David Stockman: Hedge Funds, Haven Of Hit-And-Run Capital For The 1 Percent

David Stockman, Budget Director under President Reagan and then a partner at private-equity firm Blackstone Group, mercilessly dissects hedge funds – “the last thing hedge funds do is hedge” – in Chapter 23 of his bestseller, THE GREAT DEFORMATION: THE CORRUPTION OF CAPITALISM IN AMERICA.

The operative word with respect to these giant hedge fund pools is “capricious.” Savers traditionally functioned on the free market as agents of financial discipline, allocating funds to asset managers who had established a well-seasoned record of diligence, rigor, and consistency. By definition, old-fashioned savers on the free market deliberately chose to defer immediate consumption and gratification; they were looking for stable, reliable returns over the longer haul, not overnight riches.

Needless to say, the Fed’s prosperity management model has led to the extinction of the traditional saver class. During the fourteen-year period since the Greenspan Fed panicked at the time of the LTCM crisis, its interest rate repression policies have resulted in an inflation-adjusted return on six-month bank CDs of exactly zero percent. In so many words, the policy message of the nation’s central bank was “don’t save through any instrument which is liquid.”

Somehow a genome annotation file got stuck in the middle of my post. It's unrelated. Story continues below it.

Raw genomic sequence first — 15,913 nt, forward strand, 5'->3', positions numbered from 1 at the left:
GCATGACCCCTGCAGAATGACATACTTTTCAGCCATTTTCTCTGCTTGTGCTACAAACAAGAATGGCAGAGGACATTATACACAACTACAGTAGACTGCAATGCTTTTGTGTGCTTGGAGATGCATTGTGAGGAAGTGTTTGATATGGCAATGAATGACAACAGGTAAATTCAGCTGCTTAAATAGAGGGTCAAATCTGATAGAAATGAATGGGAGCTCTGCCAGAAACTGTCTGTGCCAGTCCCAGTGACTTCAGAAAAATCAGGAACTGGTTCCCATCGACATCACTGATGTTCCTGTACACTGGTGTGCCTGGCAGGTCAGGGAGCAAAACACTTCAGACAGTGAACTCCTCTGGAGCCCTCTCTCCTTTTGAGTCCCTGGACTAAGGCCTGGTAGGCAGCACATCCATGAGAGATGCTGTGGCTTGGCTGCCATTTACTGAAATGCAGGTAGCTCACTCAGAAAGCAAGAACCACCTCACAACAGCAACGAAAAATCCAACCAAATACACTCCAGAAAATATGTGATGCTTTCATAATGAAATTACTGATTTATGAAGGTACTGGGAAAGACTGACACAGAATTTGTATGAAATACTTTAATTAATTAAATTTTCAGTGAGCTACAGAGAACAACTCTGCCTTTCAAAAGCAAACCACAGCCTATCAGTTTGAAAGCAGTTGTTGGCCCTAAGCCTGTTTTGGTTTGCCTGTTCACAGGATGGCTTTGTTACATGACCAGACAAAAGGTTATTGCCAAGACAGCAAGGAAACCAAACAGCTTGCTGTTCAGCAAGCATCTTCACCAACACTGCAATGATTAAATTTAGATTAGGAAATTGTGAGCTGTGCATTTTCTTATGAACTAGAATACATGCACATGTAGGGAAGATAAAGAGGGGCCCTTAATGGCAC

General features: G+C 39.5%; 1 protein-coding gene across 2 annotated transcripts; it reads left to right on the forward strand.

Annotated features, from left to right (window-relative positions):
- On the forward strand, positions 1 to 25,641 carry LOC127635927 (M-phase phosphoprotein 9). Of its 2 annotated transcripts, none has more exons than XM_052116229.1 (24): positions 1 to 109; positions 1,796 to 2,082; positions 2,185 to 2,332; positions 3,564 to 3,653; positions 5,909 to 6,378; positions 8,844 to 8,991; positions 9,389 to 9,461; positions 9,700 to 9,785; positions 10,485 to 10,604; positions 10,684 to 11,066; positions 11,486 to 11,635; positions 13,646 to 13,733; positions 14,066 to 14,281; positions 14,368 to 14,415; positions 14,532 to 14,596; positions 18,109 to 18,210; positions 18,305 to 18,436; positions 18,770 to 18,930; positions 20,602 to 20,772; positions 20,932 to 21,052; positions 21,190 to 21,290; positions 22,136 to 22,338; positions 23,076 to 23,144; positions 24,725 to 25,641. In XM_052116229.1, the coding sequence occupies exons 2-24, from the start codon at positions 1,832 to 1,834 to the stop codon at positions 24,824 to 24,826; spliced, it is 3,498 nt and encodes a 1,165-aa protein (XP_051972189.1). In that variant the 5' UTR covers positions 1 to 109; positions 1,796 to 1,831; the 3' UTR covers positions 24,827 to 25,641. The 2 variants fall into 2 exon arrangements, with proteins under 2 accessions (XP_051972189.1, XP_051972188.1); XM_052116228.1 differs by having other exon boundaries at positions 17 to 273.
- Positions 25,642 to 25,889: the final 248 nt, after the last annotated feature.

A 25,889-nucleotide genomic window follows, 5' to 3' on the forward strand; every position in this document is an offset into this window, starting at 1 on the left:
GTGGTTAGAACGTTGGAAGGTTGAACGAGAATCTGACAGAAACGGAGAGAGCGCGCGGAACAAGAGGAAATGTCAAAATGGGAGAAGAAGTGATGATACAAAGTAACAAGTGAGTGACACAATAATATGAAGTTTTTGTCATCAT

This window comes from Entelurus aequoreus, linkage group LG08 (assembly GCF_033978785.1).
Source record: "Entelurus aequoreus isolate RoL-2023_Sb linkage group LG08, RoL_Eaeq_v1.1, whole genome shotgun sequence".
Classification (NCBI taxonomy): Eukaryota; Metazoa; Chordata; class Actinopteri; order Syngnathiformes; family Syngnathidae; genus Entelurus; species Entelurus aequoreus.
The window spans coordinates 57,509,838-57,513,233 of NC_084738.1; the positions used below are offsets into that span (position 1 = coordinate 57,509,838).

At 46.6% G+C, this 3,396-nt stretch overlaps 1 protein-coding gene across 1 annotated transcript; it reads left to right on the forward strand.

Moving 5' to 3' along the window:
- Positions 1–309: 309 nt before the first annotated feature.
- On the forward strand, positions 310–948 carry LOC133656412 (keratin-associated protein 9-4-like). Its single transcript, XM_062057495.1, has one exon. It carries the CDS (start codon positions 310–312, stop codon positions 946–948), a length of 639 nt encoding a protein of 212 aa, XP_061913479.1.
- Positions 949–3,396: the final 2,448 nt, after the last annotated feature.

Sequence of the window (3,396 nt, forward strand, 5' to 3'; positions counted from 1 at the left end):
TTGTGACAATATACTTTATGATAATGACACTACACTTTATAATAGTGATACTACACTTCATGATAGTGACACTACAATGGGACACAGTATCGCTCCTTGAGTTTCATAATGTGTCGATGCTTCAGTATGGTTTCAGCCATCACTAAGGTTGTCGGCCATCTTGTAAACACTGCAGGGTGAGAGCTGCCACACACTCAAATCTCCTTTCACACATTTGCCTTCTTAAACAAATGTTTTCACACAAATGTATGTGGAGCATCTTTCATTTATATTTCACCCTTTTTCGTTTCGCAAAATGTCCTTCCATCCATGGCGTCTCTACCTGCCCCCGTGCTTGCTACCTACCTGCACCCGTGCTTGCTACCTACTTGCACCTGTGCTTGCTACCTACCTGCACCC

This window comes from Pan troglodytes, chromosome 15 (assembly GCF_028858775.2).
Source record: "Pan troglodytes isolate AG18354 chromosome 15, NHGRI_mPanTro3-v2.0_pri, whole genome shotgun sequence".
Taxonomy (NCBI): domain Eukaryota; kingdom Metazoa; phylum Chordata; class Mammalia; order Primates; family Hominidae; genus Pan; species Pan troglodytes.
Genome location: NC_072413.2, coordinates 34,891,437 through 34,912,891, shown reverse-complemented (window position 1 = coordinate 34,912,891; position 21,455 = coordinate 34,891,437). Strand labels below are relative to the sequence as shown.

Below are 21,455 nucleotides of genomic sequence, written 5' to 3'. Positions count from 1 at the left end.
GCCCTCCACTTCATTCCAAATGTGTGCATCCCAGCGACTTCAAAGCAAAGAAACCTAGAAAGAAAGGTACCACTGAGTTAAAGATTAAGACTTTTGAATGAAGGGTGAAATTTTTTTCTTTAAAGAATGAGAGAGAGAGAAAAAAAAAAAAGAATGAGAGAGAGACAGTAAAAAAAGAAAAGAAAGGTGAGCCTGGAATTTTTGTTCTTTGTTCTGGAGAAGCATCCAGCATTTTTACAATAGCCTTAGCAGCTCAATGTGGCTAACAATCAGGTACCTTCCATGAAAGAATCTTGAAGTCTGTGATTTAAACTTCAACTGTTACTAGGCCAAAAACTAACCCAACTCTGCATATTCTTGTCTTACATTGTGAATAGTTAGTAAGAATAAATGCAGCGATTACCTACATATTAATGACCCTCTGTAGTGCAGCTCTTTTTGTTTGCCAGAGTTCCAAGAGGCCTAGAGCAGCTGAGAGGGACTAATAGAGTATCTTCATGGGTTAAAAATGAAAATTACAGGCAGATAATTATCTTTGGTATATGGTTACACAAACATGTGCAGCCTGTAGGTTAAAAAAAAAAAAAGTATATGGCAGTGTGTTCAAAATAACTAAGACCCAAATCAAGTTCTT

This unconscionable blow to traditional savers was especially perverse because it harmed the middle class far more than the wealthy. Much of the middle class was discouraged from saving entirely, as the dismal data on the household savings rate clearly documents. Worse still, out of desperation, greed, or both many others were induced to speculate in the serial stock market and housing bubbles generated by the Fed after September 1998, a course of action which led to serious loss of capital.